By Lt. Courtney Prizer, Navy Office of Community Outreach
JOINT BASE PEARL HARBOR-HICKAM, Hawaii – A 2006 Contra Costa Christian High School graduate, 2013 Diablo Valley College graduate and Concord, California, native is serving in the U.S. Navy aboard the guided-missile destroyer, USS Chung-Hoon.
Petty Officer 3rd Class Aries Socrates works as a Navy fire controlman AEGIS aboard the forward-deployed Arleigh Burke-class guided-missile destroyer operating out of Joint Base Pearl Harbor-Hickam, Hawaii.
Socrates credits success in the Navy to many of the lessons learned in Concord.
“My hometown taught me the value of hard work and patience,” said Socrates, “Also, that the same day you plant the seed is not the same day that you will eat the fruit.”
Chung-Hoon measures approximately 500 feet and is powered by four gas turbines that allow the destroyer to achieve more than 30 mph in open seas.
Approximately 30 officers and 300 enlisted men and women make up the ship’s company. Their jobs are highly specialized and keep each part of the cruiser running smoothly, according to Navy officials. The jobs range from maintaining engines and handling weaponry to washing dishes and preparing meals.
As a Navy fire controlman AEGIS, Socrates is responsible for the computers and servers that provide the ship’s overall navigation and combat picture.
According to Navy officials, destroyers are tactical multi-mission surface combatants capable of conducting anti-air warfare, anti-submarine warfare and anti-surface warfare, as well as humanitarian assistance. Fast, maneuverable, and technically advanced, destroyers provide the required war-fighting expertise and operational flexibility to execute any tasking overseas.
Being stationed in Pearl Harbor, often referred to as the gateway to the Pacific in defense circles, means Socrates is serving in a part of the world taking on a new importance in America’s focus on rebuilding military readiness, strengthening alliances, and reforming business practices in support of the National Defense Strategy.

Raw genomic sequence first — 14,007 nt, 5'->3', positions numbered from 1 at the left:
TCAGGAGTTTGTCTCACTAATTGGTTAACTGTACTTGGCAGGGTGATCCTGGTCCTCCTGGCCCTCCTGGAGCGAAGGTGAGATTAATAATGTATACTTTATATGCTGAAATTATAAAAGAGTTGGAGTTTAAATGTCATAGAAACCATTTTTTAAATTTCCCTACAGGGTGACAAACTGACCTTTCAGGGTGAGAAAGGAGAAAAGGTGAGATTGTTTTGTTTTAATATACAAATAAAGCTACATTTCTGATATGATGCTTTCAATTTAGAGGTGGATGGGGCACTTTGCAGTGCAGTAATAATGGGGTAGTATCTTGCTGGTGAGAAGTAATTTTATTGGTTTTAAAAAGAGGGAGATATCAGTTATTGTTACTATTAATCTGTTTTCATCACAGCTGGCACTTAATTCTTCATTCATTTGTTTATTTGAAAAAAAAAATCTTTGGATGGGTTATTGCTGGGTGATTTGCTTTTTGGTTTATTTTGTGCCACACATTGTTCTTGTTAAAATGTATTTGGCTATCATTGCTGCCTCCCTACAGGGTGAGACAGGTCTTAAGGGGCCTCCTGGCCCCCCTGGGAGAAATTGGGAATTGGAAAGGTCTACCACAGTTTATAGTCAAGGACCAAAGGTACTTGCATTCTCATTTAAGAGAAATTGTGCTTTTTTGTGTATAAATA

“Our priorities center on people, capabilities and processes, and will be achieved by our focus on speed, value, results and partnerships,” said Secretary of the Navy Richard V. Spencer. “Readiness, lethality and modernization are the requirements driving these priorities.”
Though there are many ways for sailors to earn distinction in their command, community, and career, Socrates is most proud of graduating from boot camp and technical school and now serving on a ship stationed in Hawaii.
“Dedication and persistence to my personal goals and family helped to push me through to reach where I am now,” said Socrates.
As a member of one of the U.S. Navy’s most relied upon assets, Socrates and other sailors know they are part of a legacy that will last beyond their lifetimes, one that will provide a critical component of the Navy the nation needs.
“Serving the Navy means working on and reflecting on myself and my goals,” added Socrates. “Through various obstacles presented on the job, I am constantly being tested, allowing me to build myself up in some way. I have been growing in patience, resilience, and physical strength, as well as taking more initiative.”
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